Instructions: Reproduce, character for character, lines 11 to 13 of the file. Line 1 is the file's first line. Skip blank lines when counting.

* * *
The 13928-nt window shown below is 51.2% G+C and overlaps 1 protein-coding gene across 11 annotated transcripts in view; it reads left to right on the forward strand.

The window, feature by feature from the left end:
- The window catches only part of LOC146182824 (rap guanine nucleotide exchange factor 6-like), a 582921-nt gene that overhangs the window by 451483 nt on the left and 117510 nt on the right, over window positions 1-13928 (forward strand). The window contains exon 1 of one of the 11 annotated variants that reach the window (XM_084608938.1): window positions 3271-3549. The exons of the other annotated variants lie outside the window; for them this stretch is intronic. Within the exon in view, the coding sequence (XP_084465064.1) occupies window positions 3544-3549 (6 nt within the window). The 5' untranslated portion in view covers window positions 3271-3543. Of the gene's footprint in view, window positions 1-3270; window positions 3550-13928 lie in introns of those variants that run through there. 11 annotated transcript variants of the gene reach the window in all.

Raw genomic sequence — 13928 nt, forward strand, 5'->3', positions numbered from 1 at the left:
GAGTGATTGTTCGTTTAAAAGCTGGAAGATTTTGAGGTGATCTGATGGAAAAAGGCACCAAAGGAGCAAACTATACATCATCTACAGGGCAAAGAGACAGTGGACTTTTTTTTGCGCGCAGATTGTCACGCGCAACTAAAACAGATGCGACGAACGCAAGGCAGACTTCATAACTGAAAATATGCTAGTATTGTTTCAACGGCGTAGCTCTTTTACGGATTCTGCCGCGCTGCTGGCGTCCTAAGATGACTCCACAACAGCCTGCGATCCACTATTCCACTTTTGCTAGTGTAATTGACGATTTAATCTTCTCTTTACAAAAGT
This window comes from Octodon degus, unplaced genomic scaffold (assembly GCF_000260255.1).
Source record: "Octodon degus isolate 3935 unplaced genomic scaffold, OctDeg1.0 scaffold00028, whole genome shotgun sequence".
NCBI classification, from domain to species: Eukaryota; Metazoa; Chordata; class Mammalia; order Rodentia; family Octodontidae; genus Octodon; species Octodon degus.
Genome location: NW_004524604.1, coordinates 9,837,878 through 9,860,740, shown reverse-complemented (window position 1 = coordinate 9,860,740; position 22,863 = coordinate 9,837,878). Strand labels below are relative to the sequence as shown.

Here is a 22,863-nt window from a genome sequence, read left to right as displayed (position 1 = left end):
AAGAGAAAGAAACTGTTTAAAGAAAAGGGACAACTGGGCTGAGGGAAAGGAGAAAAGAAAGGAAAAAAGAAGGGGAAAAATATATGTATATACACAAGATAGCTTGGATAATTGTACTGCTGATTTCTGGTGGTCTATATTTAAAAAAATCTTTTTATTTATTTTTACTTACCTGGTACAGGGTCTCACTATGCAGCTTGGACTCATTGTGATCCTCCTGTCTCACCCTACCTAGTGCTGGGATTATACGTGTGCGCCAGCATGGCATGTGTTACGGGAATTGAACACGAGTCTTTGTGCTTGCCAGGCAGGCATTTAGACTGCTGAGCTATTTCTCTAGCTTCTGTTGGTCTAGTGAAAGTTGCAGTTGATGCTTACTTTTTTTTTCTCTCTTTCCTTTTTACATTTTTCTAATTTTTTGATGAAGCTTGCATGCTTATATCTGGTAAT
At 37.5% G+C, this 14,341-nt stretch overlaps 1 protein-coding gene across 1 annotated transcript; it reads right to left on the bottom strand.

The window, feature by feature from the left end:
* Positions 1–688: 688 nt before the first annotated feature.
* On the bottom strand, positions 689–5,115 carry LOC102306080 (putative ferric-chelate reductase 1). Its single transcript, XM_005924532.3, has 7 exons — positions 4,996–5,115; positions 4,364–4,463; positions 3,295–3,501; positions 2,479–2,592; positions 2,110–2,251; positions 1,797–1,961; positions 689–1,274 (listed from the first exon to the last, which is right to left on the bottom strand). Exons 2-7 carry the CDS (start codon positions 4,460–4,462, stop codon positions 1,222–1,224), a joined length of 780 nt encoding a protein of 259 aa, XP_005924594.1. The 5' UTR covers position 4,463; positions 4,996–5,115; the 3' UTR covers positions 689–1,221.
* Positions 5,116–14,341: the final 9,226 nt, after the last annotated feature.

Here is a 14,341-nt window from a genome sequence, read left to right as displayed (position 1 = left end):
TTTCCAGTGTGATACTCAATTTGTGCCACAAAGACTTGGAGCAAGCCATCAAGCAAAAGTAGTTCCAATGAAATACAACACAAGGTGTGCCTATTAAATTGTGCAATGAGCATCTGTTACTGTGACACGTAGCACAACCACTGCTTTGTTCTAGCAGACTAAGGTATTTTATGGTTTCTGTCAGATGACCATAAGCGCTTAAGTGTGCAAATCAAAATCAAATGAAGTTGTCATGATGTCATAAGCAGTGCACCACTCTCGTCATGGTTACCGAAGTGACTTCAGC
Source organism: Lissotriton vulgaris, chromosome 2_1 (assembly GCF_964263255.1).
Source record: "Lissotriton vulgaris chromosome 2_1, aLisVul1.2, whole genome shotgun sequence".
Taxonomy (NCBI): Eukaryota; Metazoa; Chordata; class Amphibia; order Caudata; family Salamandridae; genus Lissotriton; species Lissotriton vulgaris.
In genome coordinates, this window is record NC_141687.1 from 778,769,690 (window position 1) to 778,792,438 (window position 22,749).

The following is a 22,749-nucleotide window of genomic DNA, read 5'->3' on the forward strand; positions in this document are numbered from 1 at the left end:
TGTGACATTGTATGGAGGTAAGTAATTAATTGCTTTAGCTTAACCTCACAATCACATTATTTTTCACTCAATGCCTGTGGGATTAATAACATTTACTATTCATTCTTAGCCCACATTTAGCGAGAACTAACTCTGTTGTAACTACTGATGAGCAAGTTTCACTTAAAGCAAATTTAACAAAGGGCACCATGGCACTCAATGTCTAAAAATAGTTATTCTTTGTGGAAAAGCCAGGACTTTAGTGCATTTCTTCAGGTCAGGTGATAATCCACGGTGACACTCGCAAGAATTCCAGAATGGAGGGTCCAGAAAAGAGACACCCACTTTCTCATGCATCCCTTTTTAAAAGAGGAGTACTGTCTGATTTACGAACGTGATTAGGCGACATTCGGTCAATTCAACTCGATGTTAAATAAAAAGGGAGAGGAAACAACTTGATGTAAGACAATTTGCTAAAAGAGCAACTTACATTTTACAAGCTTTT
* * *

AAGAGAAAGAAACTGTTTAAAGAAAAGGGACAACTGGGCTGAGGGAAAGGAGAAAAGAAAGGAAAAAAGAAGGGGAAAAATATATGTATATACACAAGATAGCTTGGATAATTGTACTGCTGATTTCTGGTGGTCTATATTTAAAAAAATCTTTTTATTTATTTTTACTTACCTGGTACAGGGTCTCACTATGCAGCTTGGACTCATTGTGATCCTCCTGTCTCACCCTACCTAGTGCTGGGATTATACGTGTGCGCCAGCATGGCATGTGTTACGGGAATTGAACACGAGTCTTTGTGCTTGCCAGGCAGGCATTTAGACTGCTGAGCTATTTCTCTAGCTTCTGTTGGTCTAGTGAAAGTTGCAGTTGATGCTTACTTTTTTTTTCTCTCTTTCCTTTTTACATTTTTCTAATTTTTTGATGAAGCTTGCATGCTTATATCTGGTAAT
At 37.5% G+C, this 14,341-nt stretch overlaps 1 protein-coding gene across 1 annotated transcript; it reads right to left on the bottom strand.

The window, feature by feature from the left end: